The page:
Bell of­fers a more per­ma­nent U.S. and Canada roam­ing fea­ture at a $10 pre­mium.


But what if you’re roam­ing far­ther afield? A lot de­pends on where you’re go­ing.

If you’re a Rogers or Telus cus­tomer, you can use Roam Like Home or Easy Roam in more than 100 other coun­tries for $12 a day or $10 a day, re­spec­tively. How­ever, those plans aren’t sup­ported in ev­ery des­ti­na­tion.

Sim­i­larly, Bell’s Roam Bet­ter costs $12 a day in more than 135 in­ter­na­tional des­ti­na­tions if you’re us­ing the ver­sion with the data in­cluded in your ex­ist­ing Cana­dian plan. The ver­sion in which you get 100 MB of sep­a­rate data a day costs $10 a day.

Bell also of­fers monthly passes for des­ti­na­tions other than the U.S., group­ing coun­tries into zones.You can pur­chase a monthly pass that of­fers vary­ing amounts of data or var­i­ous bun­dles of voice, text and data.

Pack­ages such as these can get ex­pen­sive quickly, and if you’re a heavy user, you could end up pay­ing hun­dreds of dol­lars in over­age fees.


De­pend­ing on your travel plans, you might find us­ing a dif­fer­ent cel­lu­lar ser­vice provider eas­ier and cheaper when trav­el­ling abroad. To do this, you will need to swap out the sub­scriber iden­tity mod­ule (SIM) card in your cell­phone.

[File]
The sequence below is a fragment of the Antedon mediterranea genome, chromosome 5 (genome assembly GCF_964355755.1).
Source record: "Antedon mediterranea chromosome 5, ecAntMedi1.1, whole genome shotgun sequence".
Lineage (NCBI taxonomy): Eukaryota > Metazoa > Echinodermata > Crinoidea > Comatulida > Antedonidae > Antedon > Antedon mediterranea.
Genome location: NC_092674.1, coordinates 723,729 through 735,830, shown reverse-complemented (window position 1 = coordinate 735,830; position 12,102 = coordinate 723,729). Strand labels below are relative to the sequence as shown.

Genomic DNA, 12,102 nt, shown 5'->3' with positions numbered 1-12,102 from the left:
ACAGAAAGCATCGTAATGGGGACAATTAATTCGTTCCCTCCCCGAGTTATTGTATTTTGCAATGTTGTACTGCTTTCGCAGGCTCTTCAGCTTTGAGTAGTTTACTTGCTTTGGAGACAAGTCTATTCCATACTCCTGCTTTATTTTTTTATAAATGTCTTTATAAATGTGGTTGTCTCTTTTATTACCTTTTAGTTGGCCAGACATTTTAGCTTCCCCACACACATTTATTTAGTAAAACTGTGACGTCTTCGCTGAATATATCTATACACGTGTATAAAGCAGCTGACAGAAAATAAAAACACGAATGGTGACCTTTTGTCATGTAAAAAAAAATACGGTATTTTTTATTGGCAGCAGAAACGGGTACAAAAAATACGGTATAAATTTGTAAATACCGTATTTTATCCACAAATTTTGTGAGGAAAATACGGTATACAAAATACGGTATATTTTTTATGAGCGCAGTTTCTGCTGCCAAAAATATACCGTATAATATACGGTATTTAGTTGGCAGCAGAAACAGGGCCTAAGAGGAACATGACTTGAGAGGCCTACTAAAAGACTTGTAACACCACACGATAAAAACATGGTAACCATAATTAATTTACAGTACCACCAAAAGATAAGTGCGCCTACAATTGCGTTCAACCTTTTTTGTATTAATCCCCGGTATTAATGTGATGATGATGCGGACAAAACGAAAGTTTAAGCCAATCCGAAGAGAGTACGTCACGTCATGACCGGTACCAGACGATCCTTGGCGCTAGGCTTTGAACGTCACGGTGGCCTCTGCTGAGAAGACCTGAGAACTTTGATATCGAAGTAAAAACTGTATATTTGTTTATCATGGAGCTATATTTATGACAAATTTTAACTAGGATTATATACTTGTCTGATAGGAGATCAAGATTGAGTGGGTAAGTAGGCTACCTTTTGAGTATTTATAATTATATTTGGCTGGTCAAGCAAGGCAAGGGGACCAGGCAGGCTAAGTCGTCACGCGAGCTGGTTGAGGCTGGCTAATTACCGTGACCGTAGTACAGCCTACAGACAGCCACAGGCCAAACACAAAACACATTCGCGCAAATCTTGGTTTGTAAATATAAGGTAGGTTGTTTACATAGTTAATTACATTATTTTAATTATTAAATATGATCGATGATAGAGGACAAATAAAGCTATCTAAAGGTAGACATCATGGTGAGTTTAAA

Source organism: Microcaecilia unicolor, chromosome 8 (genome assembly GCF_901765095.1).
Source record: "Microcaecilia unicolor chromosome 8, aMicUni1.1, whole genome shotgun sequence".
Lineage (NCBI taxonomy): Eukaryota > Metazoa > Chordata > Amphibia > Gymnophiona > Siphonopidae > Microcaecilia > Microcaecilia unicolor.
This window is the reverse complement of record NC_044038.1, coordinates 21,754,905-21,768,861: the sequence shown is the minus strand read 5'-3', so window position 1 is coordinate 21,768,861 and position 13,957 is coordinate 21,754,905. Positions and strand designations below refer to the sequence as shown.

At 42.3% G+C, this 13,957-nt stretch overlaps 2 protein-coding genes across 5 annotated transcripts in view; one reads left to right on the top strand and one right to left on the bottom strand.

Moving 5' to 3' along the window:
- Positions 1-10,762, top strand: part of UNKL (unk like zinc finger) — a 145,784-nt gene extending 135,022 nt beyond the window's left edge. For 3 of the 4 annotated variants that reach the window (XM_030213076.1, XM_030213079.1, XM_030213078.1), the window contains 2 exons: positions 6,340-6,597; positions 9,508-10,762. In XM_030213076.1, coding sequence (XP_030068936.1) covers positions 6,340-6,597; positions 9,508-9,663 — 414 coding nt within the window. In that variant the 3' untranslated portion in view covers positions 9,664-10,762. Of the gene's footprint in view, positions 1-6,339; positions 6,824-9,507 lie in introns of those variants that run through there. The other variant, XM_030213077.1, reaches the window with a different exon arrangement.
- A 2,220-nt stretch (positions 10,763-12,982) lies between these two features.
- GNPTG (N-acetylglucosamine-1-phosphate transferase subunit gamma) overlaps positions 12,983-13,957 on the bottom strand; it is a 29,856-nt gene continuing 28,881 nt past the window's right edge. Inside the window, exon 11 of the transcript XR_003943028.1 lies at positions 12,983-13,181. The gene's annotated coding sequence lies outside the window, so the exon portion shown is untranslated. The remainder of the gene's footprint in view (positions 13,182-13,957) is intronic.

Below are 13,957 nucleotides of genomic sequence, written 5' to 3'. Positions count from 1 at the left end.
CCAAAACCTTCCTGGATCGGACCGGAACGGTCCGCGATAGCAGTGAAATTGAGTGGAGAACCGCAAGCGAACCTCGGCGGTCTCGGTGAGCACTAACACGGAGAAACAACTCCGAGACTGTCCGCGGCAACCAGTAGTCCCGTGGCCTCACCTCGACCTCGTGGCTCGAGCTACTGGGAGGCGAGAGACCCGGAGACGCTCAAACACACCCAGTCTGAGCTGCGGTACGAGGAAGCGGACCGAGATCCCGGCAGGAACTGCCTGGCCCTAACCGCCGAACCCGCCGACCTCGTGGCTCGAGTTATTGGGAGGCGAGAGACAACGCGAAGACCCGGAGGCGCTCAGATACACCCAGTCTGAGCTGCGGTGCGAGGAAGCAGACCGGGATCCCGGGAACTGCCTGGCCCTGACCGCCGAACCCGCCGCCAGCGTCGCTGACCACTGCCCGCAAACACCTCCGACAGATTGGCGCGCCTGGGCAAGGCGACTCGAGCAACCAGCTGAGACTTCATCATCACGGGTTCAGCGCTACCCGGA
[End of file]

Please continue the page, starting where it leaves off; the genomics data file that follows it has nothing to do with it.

Your SIM card con­tains a mi­crochip that iden­ti­fies your cell­phone on a lo­cal net­work and tells the car­rier that owns that net­work which com­pany is your reg­u­lar ser­vice provider. If a cell­phone with a Bell SIM card finds it­self talk­ing to a Ver­i­zon cell tower in the U.S., then Ver­i­zon will know to charge roam­ing fees via your Bell ac­count.

Swap­ping out your SIM card al­lows you to use an­other ser­vice provider in­stead of your own, which en­ables you to take ad­van­tage of bet­ter deals in some places. (A new SIM card means a new cell­phone num­ber, so you should no­tify your con­tacts of the change.)

There are two kinds of al­ter­na­tive SIM cards avail­able. The first is a card from an in­ter­na­tional roam­ing ser­vice provider that of­fers cov­er­age in many coun­tries.

One such provider that sup­ports trav­ellers to the U.S. is Roam Mo­bil­ity Hold­ings Inc. ( roam­mo­bil­ity.com), which of­fers Cana­dian users more va­ri­ety when trav­el­ling in the U.S. You could pay $40 for one gi­ga­byte (GB) of 4G data while in the U.S., along with un­lim­ited video mes­sag­ing, calls and tex­ting. If you go over your data limit, you still can use un­lim­ited 2G data, which op­er­ates at far slower speeds. You may not be able to con­duct a Skype call then, but you still can send and re­ceive emails if you don’t mind the wait. You can buy your SIM card in Canada and sched­ule it to kick in when you ar­rive in the U.S.